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Saturday, May 22, 2010

The Reform of the Lycée system in 2010

Dear Readers,

As you may already know, French President Nicolas Sarkozy is proposing a reform of the lycée system for September 2010. This reform will affect all classes of the lycée especially those wishing to do a BAC 'L'. The changes aren't going to be very radical and this reform is for the best. I've done my research and I'm here now to tell you about it!

Firstly, France's education system is a mess in the current state it's in. A report was written on the French education system during the drawing-board stages of the reform. The report explains that French primary school children attend school a mere 140 days a year, which articles in the press compare with 180 days in Finland or 200 in Italy. Yet  French primary school children actually spend more hours in school that any other country in the EU or the OECD, 913 hours a year compared with 634 in Germany. It's certainly an alarming fact  that, despite all those hours spent in the classroom and the 21% of the GNP thrown into the educational black hole, French schoolchildren's results are still not satisfactory. That's why the "Education Nationale"  is more than a little fretful as it awaits the publication of the latest PISA (Programme for International Student Assessment) results, due out in December this year. France is not expected to rank among the highest of the 65 countries assessed. This is because statistics already show that nearly 15% of children are neither literate nor numerate when they start secondary school and 40% have an insufficient grasp of primary programme core subjects.  With this in mind, it's hardly surprising that  the situation  in secondary school is worrying too.  The report points out that with 150,000 young people leaving school every year with no qualifications whatsoever, we can expect an additional three million unqualified individuals on the job market in twenty years' time.  Added to a current annual shortfall of 100,000 qualified people, the country is in fact facing an educational time bomb with potentially huge social and economic repercussions. Sarkozy's announcement follows the recommendations of Richard Descoings: rehabilitate the L track (with an emphasis on "language" rather than "literature"), more guidance for students, more flexibility of choice, including midterm changes.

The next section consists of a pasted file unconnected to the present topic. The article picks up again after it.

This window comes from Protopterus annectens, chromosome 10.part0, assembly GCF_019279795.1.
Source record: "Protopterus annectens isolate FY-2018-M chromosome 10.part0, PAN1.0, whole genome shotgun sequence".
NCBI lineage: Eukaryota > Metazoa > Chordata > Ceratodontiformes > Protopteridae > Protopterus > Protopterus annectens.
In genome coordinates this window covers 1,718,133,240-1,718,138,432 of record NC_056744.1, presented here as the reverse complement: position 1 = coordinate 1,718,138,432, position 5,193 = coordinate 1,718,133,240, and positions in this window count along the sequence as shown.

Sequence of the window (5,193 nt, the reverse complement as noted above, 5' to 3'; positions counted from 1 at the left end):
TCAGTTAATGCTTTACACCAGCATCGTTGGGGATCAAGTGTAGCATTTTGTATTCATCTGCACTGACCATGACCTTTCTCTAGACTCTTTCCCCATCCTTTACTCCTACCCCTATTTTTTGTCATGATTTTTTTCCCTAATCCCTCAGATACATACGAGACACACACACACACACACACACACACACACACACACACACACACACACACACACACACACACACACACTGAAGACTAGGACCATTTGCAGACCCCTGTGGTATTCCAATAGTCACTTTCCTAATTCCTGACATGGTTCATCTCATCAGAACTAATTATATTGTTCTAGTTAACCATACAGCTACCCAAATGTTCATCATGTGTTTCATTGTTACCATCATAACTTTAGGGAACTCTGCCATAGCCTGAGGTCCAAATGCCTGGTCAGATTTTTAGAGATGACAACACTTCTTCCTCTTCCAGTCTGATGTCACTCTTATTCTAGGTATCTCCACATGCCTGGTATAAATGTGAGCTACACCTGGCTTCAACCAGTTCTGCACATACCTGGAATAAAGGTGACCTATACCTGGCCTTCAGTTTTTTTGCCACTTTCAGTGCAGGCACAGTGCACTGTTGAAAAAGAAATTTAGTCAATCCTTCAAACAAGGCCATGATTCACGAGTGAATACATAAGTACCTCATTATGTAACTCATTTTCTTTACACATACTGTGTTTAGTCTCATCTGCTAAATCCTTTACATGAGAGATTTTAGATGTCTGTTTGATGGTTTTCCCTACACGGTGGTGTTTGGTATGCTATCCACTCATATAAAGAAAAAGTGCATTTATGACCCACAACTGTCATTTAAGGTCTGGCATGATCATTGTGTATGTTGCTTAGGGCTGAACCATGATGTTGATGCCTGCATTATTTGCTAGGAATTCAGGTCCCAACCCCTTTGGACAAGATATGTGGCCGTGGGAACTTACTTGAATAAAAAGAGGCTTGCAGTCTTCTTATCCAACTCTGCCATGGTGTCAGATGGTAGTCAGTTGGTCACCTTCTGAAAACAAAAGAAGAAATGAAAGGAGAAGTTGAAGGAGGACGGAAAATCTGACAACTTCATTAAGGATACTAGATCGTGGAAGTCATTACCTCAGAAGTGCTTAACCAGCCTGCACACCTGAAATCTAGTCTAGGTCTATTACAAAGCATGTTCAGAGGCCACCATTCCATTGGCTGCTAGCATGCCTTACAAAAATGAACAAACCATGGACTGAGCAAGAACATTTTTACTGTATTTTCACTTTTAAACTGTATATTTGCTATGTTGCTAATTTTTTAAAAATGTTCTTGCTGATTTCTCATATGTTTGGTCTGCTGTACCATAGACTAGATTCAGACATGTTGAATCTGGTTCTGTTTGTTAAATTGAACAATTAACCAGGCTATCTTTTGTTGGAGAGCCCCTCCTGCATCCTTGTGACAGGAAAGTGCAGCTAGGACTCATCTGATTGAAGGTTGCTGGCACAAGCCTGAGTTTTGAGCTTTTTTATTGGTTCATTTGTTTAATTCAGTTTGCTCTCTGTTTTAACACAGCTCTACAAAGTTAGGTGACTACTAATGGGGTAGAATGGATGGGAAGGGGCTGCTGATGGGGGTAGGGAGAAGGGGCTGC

The only disruption caused by this reform will probably only be that we won't be able to sell our old schoolbooks come the end of the year and that the schoolbooks for 1ère and some Terminale subjects will be more expensive seeing as they'll have to be bought new. On the other hand, that may not be the case if Sarkozy is planning on just increasing the weekly hours of certain subjects. Students repeating the year could find it harder seeing as they won't be going over all of the same things that they did this year.

Article by The Editor
With thanks to "The Mammoth and Me" Blog


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